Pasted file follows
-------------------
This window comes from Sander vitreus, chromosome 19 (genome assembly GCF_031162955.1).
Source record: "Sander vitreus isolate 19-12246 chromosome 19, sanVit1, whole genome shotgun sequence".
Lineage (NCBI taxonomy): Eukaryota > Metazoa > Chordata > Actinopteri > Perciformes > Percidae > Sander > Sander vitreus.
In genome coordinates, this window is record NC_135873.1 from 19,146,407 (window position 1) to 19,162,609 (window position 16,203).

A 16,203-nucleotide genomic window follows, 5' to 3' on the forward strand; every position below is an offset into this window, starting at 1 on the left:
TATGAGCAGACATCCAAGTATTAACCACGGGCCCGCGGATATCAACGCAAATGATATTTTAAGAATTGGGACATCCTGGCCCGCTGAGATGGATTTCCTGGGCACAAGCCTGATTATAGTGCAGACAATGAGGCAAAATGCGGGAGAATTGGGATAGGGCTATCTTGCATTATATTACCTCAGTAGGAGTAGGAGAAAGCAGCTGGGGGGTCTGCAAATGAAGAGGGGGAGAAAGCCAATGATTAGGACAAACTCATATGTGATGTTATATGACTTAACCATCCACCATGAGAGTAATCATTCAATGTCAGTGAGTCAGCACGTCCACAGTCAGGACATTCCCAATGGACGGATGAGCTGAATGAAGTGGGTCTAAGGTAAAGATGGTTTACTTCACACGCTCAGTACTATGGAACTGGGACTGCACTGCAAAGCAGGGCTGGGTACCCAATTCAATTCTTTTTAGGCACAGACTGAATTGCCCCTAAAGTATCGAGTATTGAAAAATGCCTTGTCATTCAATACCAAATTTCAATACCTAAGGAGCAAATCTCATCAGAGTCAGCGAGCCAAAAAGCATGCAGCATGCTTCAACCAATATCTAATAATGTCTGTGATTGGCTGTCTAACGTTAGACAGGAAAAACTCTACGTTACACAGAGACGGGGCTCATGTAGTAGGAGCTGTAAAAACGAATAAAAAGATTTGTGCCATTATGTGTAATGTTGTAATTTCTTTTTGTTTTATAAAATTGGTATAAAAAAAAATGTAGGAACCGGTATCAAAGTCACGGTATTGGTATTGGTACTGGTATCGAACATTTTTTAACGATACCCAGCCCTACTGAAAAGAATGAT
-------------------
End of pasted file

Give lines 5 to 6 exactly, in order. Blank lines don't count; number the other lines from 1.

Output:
A 16,203-nucleotide genomic window follows, 5' to 3' on the forward strand; every position below is an offset into this window, starting at 1 on the left:
TATGAGCAGACATCCAAGTATTAACCACGGGCCCGCGGATATCAACGCAAATGATATTTTAAGAATTGGGACATCCTGGCCCGCTGAGATGGATTTCCTGGGCACAAGCCTGATTATAGTGCAGACAATGAGGCAAAATGCGGGAGAATTGGGATAGGGCTATCTTGCATTATATTACCTCAGTAGGAGTAGGAGAAAGCAGCTGGGGGGTCTGCAAATGAAGAGGGGGAGAAAGCCAATGATTAGGACAAACTCATATGTGATGTTATATGACTTAACCATCCACCATGAGAGTAATCATTCAATGTCAGTGAGTCAGCACGTCCACAGTCAGGACATTCCCAATGGACGGATGAGCTGAATGAAGTGGGTCTAAGGTAAAGATGGTTTACTTCACACGCTCAGTACTATGGAACTGGGACTGCACTGCAAAGCAGGGCTGGGTACCCAATTCAATTCTTTTTAGGCACAGACTGAATTGCCCCTAAAGTATCGAGTATTGAAAAATGCCTTGTCATTCAATACCAAATTTCAATACCTAAGGAGCAAATCTCATCAGAGTCAGCGAGCCAAAAAGCATGCAGCATGCTTCAACCAATATCTAATAATGTCTGTGATTGGCTGTCTAACGTTAGACAGGAAAAACTCTACGTTACACAGAGACGGGGCTCATGTAGTAGGAGCTGTAAAAACGAATAAAAAGATTTGTGCCATTATGTGTAATGTTGTAATTTCTTTTTGTTTTATAAAATTGGTATAAAAAAAAATGTAGGAACCGGTATCAAAGTCACGGTATTGGTATTGGTACTGGTATCGAACATTTTTTAACGATACCCAGCCCTACTGAAAAGAATGAT